Closing costs can be an expensive part of buying a home. In addition to saving for your down payment, you need to save for closing costs, too. They can vary depending on where you live, but they’re generally between 2 and 5% of the total loan. On a $250,000 loan, that could be between $5,000 and $12,500, so it’s something you definitely need to plan for in addition to your down payment.

It might seem like a great idea to roll closing costs into your loan if it’s an option for you. It all depends on the type of loan you’re getting and what your financial goals are.

Financing your closing costs doesn’t mean that you don’t pay them — you’re just financing them into your loan instead — so you won’t have to bring as much cash to the closing table.

Bringing Less Money to the Closing Table

There are a variety of ways you can reduce how much money you have to bring in for closing. Some options involve rolling closing costs into your loan, but there are some other good choices, too.

Roll Closing Costs into the Loan

Not all purchase loans allow you to roll your closing costs into the loan. If you are able to do so, there are some financial consequences you need to be aware of. Rolling closing costs into a loan means that you’re paying interest on those costs over the life of the loan. That means that you’re paying much more for those costs than you would be if you just paid them upfront.

Also, if you finance your closing costs, it can’t put your total loan over what you’re approved for. So if you’re already at your maximum budget, you may not be able to roll them into the loan.

It’s also important to note that increasing your loan amount lowers your equity in the home, which may affect you down the road if you want to sell or get a home equity loan.

Increase Your Interest Rate in Exchange for a Credit

Some loans will allow you to increase your interest rate while giving you a credit that offsets some or all of your closing costs. However, keep in mind that this means you’ll be paying more on all of the money you borrow for the entire life of the loan (unless you ‘re able to refinance at some point).

If you hear about zero-down loans, they often work this way. The lender covers your closing costs in exchange for a higher interest rate. They’re not usually the fantastic deal they seem to be.

Reduce Your Down Payment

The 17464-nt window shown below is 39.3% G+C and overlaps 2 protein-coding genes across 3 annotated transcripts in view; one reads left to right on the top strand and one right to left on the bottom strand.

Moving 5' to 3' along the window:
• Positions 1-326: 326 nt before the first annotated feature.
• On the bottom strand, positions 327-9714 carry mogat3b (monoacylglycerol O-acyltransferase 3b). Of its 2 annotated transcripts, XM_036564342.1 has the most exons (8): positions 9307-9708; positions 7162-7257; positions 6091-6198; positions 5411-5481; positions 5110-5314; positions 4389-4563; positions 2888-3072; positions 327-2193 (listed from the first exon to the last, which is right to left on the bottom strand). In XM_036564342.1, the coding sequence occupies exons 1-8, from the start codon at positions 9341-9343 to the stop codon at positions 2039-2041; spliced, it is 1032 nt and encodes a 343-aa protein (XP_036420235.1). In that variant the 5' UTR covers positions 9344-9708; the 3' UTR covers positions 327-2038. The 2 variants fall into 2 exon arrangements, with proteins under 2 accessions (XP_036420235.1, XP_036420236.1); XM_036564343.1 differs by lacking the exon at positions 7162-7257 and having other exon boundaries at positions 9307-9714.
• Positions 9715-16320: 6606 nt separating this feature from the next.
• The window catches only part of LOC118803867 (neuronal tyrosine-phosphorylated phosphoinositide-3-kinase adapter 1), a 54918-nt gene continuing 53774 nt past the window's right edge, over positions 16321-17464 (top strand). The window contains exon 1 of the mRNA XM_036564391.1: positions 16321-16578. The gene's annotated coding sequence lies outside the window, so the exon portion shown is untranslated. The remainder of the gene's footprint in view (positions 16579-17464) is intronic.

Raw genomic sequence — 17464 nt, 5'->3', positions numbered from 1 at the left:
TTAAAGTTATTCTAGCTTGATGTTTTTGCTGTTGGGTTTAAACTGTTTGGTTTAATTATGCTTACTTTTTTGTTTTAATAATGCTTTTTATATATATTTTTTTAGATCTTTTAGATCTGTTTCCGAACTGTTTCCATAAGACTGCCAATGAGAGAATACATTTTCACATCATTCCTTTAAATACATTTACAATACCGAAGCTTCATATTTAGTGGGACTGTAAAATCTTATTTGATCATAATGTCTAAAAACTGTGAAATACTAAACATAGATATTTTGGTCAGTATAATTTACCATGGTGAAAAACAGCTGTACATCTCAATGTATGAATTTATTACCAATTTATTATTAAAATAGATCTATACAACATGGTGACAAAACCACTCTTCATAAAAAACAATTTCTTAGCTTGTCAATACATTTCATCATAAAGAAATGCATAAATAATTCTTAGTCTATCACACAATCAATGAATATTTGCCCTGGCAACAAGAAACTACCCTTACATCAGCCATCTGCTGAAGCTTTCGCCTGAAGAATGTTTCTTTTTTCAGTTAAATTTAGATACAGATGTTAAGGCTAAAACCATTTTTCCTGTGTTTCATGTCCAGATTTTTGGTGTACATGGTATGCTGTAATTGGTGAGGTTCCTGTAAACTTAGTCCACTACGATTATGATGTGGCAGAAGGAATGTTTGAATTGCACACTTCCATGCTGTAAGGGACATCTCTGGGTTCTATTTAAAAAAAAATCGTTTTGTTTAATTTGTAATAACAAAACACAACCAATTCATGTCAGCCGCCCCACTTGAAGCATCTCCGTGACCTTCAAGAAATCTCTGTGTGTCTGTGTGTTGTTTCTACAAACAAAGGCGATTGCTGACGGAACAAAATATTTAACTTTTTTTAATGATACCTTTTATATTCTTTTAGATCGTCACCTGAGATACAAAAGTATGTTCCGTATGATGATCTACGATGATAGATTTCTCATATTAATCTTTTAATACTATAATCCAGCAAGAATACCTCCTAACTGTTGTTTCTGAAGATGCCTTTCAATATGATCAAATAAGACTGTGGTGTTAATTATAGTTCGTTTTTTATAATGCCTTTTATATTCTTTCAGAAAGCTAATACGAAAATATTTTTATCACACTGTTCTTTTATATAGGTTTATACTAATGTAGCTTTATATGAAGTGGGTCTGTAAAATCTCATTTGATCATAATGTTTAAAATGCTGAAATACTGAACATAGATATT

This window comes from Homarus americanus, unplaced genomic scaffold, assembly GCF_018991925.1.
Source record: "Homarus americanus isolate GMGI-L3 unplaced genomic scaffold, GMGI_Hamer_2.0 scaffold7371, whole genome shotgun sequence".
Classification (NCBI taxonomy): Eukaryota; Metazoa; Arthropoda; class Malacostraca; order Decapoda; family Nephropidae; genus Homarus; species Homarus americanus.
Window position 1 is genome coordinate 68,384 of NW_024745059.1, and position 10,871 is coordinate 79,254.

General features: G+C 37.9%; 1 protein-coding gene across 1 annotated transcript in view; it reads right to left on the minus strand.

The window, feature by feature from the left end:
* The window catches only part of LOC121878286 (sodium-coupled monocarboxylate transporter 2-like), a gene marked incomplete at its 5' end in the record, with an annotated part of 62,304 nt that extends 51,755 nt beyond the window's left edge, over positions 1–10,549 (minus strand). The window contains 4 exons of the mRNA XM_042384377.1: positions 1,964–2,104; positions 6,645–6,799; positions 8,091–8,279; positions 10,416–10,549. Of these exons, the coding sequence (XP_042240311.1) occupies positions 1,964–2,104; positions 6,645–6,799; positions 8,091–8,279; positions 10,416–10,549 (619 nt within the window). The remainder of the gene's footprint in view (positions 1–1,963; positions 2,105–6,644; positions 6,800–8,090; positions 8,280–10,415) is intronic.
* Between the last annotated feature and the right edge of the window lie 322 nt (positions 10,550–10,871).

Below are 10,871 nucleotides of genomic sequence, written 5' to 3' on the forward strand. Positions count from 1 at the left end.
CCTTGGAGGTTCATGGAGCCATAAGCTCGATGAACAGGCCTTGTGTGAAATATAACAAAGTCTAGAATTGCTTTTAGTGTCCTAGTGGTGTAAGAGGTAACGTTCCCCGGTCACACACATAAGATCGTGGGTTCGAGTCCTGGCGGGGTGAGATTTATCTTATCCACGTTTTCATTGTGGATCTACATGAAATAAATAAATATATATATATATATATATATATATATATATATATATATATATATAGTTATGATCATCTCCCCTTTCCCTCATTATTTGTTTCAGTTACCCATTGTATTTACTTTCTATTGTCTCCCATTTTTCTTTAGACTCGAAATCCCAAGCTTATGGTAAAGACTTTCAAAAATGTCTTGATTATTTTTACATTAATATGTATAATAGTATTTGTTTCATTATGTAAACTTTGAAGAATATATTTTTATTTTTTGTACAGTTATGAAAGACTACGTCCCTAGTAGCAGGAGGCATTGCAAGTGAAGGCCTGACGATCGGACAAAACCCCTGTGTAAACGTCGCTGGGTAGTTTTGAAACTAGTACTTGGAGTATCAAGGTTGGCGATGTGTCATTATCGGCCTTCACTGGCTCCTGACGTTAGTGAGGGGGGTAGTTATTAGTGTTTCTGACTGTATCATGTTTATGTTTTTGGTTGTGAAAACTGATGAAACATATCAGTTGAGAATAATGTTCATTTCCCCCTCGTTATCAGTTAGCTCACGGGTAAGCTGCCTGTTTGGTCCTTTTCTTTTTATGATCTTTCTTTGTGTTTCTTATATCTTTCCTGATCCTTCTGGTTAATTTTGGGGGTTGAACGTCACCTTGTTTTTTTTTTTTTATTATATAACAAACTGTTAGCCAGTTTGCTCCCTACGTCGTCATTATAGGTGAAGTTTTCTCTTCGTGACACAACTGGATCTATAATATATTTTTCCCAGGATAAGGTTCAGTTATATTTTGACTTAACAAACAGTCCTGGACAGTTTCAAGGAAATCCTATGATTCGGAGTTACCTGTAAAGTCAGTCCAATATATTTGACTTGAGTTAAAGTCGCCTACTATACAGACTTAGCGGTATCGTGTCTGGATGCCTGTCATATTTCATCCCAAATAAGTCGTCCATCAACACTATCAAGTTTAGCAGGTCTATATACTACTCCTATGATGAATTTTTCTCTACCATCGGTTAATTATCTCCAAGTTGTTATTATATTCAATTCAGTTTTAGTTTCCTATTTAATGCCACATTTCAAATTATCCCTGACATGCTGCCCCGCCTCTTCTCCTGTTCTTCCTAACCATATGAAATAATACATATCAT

If directly rolling your closing costs into a new mortgage isn’t an option, you may be able to reduce your down payment so that you need less cash, but this means that your loan-to-value ratio will increase (this is the amount of your loan compared to the value of the house). If your LTV is above 80%, you’ll probably have to pay a private mortgage insurance premium each month.

Negotiate a Seller Concession

Another option is to try to negotiate a seller concession, where the seller pays for some of your closing costs, reducing your out-of-pocket expense. But sellers usually won’t do this unless it’s a buyers’ market or they’re desperate. In a competitive market, you’re likely out of luck.

FHA and VA Loans

FHA and VA loans are backed by the federal government, and they have different loan parameters and fees than conventional loans do.

FHA Loans

FHA loans require a borrower to pay an upfront mortgage insurance premium, which is usually 1.75% of the loan amount, and it can be rolled into the loan. But you must have a 3.5% down payment, not including closing costs.

Depending on your situation, many other closing costs associated with an FHA loan may be able to be rolled into the loan.

VA Loans

VA loans require a borrower to pay a VA funding fee, and that can be financed. This fee goes directly to the Department of Veterans Affairs to fund the program and pay for any losses due to their loan guarantee. The amount you’ll pay for a funding fee depends on your exact military service and whether or not this is your first VA loan. (Some borrowers are exempt from the funding fee entirely.)

Other closing costs usually have to be paid at closing, but it depends on the exact scenario for your loan. The good news is that the VA loan program limits what closing costs the buyers are allowed to pay, and you can get a VA loan with 0% down.

Refinancing and Home Equity Loans

Closing costs for refinances and home equity loans are generally much lower than they are for new mortgages. Rolling closing costs into the loan might be worth it if you’re not paying too much extra interest. This is especially true with a refinance that gives you a lower monthly payment.

What Should You do?

Having a solid grasp on your financial goals will help you decide if rolling closing costs into your mortgage is a good decision for you. If you need the extra money in your pocket right now, rolling closing costs into the loan may be a good decision. It actually may help you buy a home sooner than you’d be able to otherwise.

If you don’t really need the money right now, you may want to skip the higher monthly costs and just pay the costs upfront to save money in the long run.

If you have any questions about this or would like to go over any specific scenarios together, please don’t hesitate to reach out to our team.